Shonen Knife’s version of The Carpenters’ standard retains the blissed-out positivity of the original On Top Of The World, ditches the country and western elements and gives it a welcome upbeat, pop-punk twist.
On Top Of The World was released as part of one of those tribute albums that always look they’re going to be a really good idea but ultimately don’t add up to the sum of their parts.
For someone like me, who regularly writes blog posts about cover versions – for reasons that I can’t quite remember or adequately explain – tribute albums aren’t the rich source of inspirational material that they could be.
The idea is to take a seminal act like The Smiths, The Clash, or the Pixies, get a load of contemporary bands to cover their best known songs and package them up together in a collection. This ought to work more often than it does – songs you know covered by acts you like – but they tend to disappoint for some reason.
If I Were A Carpenter, released in 1994, is one of those disappointing compilations. It saw some of The Carpenters’ best known songs – We’ve Only Just Begun, (They Long To Be) Close To You, Yesterday Once More – covered by amazing bands like Redd Kross, Babes In Toyland and Sonic Youth but none of them really hit the spot, except for Shonen Knife’s Top Of The World. Unlike other songs on the album, SK get the balance just right between showing due respect for the original and putting their own stamp on the song, so it feels simultaneously familiar and new. I don’t see how even a fan of the Carpenters would fail to enjoy this as much as a punk fan.
Shonen Knife have been around since 1981 and in 1989 they got the disappointing tribute album treatment themselves. Every Band Has A Shonen Knife Who Loves Them features L7, Sonic Youth, Blue Oyster Cult, Lunachicks and a load of ’80s bands that have since slipped into obscurity, but whom no doubt somebody still loves.
Shonen Knife continue their cartoon punk odyssey to this day, recording and touring the world with lead singer/guitarist Naoko Yamano the only consistent member for their 36-year and counting career. They’ve got about 25 studio albums in their discography, the latest being Adventure from 2016, and they’ll probably be playing near you soon.
The Sex Pistols’ take on the classic single by The Who was recorded in 1976 but not formally released until it appeared on the soundtrack to The Great Rock ‘n’ Roll Swindle in 1979. It’s an exuberant cover that captures the power-pop of the original, roughs it up and puts a rocket up its arse.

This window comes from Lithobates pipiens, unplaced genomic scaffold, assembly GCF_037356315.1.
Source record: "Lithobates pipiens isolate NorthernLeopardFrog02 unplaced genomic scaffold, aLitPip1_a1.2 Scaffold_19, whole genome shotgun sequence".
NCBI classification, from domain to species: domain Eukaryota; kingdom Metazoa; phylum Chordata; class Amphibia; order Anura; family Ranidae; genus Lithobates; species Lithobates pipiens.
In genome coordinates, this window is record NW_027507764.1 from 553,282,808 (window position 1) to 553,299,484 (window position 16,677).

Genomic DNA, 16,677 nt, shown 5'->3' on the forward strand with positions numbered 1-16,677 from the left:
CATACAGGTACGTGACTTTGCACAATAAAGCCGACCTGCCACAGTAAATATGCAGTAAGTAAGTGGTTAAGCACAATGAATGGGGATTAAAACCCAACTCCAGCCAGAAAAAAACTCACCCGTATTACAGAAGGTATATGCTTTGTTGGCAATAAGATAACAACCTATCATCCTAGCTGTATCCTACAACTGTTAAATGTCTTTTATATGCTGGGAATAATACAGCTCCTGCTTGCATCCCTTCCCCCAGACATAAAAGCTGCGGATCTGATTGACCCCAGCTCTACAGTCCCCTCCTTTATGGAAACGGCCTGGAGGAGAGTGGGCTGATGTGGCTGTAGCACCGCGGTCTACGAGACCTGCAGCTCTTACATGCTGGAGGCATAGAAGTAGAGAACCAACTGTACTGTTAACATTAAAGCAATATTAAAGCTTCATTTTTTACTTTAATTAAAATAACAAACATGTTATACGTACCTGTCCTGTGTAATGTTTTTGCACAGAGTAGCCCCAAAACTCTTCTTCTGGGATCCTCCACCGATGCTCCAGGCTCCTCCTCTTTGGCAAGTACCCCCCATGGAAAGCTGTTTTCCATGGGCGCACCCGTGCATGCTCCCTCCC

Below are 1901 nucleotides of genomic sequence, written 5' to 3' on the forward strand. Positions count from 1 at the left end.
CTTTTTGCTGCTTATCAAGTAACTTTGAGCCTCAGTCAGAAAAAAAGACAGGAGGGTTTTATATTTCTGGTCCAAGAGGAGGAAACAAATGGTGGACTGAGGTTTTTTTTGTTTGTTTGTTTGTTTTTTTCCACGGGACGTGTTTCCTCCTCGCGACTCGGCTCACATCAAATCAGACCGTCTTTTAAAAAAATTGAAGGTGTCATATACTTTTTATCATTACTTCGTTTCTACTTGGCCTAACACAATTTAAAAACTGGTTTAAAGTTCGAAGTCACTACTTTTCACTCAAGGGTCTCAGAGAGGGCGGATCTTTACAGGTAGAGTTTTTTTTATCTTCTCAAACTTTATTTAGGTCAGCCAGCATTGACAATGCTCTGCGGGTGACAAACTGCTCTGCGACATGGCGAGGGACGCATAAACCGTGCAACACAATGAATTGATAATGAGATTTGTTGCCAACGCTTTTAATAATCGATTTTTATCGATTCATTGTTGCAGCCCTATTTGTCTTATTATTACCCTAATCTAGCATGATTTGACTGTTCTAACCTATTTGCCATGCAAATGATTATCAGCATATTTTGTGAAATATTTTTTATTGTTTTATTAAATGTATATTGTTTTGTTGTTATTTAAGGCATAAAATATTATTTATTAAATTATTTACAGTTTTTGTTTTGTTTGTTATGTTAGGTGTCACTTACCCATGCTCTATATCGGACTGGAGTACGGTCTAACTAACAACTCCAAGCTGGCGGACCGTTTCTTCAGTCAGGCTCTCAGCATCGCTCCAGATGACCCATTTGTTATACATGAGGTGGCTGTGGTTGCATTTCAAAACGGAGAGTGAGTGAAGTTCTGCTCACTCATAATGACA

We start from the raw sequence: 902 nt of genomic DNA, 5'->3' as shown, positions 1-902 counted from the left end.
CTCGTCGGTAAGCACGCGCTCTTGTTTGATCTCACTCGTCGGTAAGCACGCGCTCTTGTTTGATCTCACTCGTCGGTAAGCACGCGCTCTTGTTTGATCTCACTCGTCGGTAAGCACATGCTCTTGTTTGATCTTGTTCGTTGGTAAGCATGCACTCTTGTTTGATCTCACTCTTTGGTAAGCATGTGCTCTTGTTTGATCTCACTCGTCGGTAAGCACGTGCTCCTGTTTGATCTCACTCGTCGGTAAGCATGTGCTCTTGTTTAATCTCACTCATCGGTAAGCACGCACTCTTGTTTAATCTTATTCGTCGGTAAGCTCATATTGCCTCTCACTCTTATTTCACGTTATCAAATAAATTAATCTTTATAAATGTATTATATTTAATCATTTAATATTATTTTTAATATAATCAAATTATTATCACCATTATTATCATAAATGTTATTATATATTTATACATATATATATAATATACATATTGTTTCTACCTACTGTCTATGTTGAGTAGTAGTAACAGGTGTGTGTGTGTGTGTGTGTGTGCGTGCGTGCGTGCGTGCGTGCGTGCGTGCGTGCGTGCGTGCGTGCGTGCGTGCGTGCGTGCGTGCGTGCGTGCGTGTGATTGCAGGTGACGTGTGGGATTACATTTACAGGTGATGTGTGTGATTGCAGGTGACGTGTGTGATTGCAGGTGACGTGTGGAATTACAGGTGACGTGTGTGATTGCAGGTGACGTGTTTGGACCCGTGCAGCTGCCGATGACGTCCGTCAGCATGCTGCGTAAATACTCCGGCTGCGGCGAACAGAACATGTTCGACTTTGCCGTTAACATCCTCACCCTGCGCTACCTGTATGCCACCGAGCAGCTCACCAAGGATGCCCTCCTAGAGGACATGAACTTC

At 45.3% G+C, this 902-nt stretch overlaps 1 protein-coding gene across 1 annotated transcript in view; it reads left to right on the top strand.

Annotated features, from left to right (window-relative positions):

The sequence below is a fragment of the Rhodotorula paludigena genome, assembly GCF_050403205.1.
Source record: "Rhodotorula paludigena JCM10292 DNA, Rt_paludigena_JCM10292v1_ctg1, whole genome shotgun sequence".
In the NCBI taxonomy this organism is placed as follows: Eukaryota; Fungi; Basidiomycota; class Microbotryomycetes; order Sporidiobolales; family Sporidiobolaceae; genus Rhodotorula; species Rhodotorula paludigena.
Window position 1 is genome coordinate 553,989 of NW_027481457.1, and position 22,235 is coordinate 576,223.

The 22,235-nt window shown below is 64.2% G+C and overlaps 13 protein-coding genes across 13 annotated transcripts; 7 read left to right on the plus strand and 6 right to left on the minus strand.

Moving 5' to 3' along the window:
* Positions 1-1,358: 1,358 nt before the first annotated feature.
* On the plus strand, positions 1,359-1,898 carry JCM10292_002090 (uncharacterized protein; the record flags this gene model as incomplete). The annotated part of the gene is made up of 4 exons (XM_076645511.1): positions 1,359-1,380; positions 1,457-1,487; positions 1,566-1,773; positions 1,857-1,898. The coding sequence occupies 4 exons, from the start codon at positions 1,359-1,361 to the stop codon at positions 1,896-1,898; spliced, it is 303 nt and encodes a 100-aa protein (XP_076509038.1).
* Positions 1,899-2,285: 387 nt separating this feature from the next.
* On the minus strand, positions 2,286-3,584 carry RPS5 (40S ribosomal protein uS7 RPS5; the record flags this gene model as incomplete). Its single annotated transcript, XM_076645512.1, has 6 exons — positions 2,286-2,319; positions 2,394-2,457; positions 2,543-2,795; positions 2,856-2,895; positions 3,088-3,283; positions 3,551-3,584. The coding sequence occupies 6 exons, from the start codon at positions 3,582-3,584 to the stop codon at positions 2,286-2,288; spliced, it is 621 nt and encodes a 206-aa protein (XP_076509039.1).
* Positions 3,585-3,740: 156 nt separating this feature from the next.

Pete Townshend was inspired to write Substitute by the line ‘although she may be cute she’s just a substitute’ in Smokey Robinson & The Miracles’ Tracks Of My Tears. Approaching it from the substitute’s point of view – a man who knows he’s not as good as his girl thinks – the lyrics are a mix of cleverly self-deprecating – ‘I look pretty tall but my heels are high’ – jokes – ‘at least I’ll get my washing done’ – and sub-Dr Seuss, cryptic bollocks – ‘The north side of my town faced east, and the east was facing south’. There’s an element of class-consciousness about it too – ‘I was born with a plastic spoon in my mouth’ – which would’ve appealed to the Pistols.
You can hear the great Keith Moon screaming as he plays the drum fill about two minutes in. Supposedly he was so wasted and paranoid at the time that he forgot playing on the recording and accused the rest of the band, ironically, of using a substitute drummer and plotting to replace him. They had to point out the scream to convince him otherwise. Townshend was originally meant to play the solo on guitar but John Entwistle ended up performing it on bass. Roger Daltrey sings it pop idol sweetness and it all fits together perfectly for one of The Who’s best singles.
As with it is with most of the Sex Pistols’ legend the story that original bassist Glenn Matlock was sacked because he admitted to liking The Beatles is probably bullshit. Still, by the Sex Pistols’ time The Who were flirting with progressive rock and very much part of the establishment that the Pistols were anti, so it’s odd that they would cover them. Obviously the guitar smashing, volume and confrontational attitude of early Who made a lasting impression on Johnny Rotten and the boys and they were able to get over the rock opera shenanigans and long hair that would come later. You can hear how much they’re enjoying themselves playing Substitute too – it’s a really energetic performance.
Given how high-spirited the performance of Substitute is it’s ironic that it was released in conjunction with The Great Rock ‘n’ Roll Swindle – Malcolm McLaren’s interesting but deeply flawed vanity film project, made around the collapse of the Sex Pistols. The film was cobbled together at a time when the band members and management detested the sight of one another and Johnny Rotten quit just after production began. Legendary sexploitation, B-movie maker Russ Meyer was the original director, but only lasted four days before the mutual hatred got to him and Julien Temple, whose main qualification was that he’d been to a lot of Sex Pistols gigs, took over. Temple made something surprisingly watchable considering what he was up against, but it’s the soundtrack that really saves it – not all of it, there’s a LOT of filler. Some of it though captures the energy and adrenaline of the band at the peak of their powers, with Substitute being a prime example of this.